The Mars InSight Lander has successfully touched down on the red planet. At 2:40 p.m. EST today the lander separated from the cruise stage that carried the mission to Mars, six and a half minutes later the Lander made contact.
It was then able to complete its pre-programmed actions to land safely on Mars where it sent back confirmation to Earth via the experimental MarCO satellites.
— NASA (@NASA) November 26, 2018
NASA now waits for confirmation from Lander
Despite a safe landing NASA now needs to wait for about five and a half hours until they get full confirmation that the Landers solar sails unfurled successfully and that all systems are working.
Once confirmed InSight can begin its mission of studying the deep interior of Mars. NASA hopes that by learning more about Mars we will begin to understand more about how other rocky planets formed.
The Insight Lander sent back an image from the Instrument Deployment Camera (IDC), located on its robot arm not long after it touched down. Teh image was relayed from InSight to Earth via NASA's Odyssey spacecraft, currently orbiting Mars.
Lander to head deep under Mars surface
Unlike other Mars missions that have examined the surface of Mars InSight will go deep into the surface of Mars and take measurements from the interior of the planet. This information will help provide scientists with a rash of new data that will be examined by teams all over the world.
Both Mars and Earth were created from the same ancient materials 4.5 billion years ago but then went on to have very different forms and atmospheres. Understanding Mars may help scientists in the search for other Earth-like planets in our solar system.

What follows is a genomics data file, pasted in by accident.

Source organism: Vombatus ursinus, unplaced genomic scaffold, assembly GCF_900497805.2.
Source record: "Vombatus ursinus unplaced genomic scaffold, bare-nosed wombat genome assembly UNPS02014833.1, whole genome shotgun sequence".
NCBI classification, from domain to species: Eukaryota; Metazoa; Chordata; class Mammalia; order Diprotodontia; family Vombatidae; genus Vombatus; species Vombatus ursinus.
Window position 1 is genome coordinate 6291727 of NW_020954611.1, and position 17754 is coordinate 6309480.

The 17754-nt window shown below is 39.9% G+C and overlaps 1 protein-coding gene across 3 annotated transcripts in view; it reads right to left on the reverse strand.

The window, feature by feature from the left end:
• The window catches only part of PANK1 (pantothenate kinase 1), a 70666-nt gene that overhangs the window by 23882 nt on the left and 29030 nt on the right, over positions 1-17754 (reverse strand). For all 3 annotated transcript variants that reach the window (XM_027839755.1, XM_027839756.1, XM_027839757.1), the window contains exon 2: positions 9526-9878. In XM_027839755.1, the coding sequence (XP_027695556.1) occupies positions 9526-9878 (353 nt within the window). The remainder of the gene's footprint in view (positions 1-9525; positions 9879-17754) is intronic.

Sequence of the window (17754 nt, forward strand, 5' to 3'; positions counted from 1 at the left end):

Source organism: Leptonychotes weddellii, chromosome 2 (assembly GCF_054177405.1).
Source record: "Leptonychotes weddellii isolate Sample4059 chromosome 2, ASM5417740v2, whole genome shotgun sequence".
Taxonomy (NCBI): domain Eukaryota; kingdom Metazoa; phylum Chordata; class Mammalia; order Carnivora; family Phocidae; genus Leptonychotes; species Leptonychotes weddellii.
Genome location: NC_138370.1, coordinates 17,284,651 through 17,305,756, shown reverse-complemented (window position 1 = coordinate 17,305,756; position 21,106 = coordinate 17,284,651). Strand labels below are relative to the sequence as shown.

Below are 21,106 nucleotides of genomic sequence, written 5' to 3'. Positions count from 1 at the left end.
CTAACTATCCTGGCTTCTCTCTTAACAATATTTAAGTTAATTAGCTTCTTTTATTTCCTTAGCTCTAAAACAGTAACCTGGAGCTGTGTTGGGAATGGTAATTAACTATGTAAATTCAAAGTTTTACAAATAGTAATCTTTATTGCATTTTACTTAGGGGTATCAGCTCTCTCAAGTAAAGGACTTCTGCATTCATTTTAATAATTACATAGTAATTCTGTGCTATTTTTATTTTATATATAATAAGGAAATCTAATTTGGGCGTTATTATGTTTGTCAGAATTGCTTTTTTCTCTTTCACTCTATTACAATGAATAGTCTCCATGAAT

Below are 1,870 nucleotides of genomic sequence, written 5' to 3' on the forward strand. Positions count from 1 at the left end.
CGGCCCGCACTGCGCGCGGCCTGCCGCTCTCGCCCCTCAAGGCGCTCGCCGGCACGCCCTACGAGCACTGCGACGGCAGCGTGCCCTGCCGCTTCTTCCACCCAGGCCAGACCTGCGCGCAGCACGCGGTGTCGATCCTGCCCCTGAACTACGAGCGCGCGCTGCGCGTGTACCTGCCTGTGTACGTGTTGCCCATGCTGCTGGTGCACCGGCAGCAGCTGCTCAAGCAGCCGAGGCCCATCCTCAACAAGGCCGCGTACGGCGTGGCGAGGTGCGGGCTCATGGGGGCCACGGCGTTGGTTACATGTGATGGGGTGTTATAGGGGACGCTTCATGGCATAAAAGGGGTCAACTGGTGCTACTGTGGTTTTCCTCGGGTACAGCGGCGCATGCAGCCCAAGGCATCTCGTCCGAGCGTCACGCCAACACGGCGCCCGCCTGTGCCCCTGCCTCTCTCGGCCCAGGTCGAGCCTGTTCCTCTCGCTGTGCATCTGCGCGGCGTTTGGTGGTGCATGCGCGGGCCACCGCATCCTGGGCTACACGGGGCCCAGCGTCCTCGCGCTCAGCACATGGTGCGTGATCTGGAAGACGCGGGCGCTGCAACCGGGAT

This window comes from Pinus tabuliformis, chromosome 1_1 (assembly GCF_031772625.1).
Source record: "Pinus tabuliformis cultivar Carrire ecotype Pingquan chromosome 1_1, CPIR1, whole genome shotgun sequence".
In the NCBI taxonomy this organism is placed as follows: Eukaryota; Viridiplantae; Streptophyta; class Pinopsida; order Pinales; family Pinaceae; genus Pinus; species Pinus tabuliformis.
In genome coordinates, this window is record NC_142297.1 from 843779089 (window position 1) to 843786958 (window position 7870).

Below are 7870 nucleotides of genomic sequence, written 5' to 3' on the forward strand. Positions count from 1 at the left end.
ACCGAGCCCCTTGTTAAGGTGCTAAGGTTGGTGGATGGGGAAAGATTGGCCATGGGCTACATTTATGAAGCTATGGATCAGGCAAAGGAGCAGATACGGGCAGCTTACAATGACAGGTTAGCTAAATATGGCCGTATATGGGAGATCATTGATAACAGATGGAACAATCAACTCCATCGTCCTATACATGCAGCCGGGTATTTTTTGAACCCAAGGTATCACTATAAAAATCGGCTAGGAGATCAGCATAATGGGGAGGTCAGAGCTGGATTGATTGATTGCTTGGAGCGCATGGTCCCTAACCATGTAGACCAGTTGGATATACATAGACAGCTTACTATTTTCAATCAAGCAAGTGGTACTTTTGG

Massive success for NASA
NASA chose for Insight to land on Elysium Planitia, a flat quiet area of Mars so Insight can work smoothly and quietly during its mission. The mission marks a huge success for NASA.
Only about 40 percent of the missions ever sent to Mars have ever been successful. Mars has an incredibly thin atmosphere which means there is very little friction to help slow down a spacecraft.
The InSight lander comes from a good family though. In 2008, NASA’s Jet Propulsion Laboratory landed the Phoenix spacecraft near Mars’ North Pole.
InSight is based on the successful Phoenix design, both spacecraft were built by Lockheed Martin. People all over the world watched the Mars InSight lander make history.
Watching parties tweeted photos of themselves from classrooms, workplaces, and lounge rooms.
We're LIVE in the Museum's Hall of the Universe to watch @NASAInSight's #MarsLanding! First: Director of Astrovisualization Carter Emmart shows a real-time simulation of Mars using OpenSpace (open-source interactive data viz software designed by a team that includes @AMNH)! pic.twitter.com/kDfzhRbeYG— American Museum of Natural History (@AMNH) November 26, 2018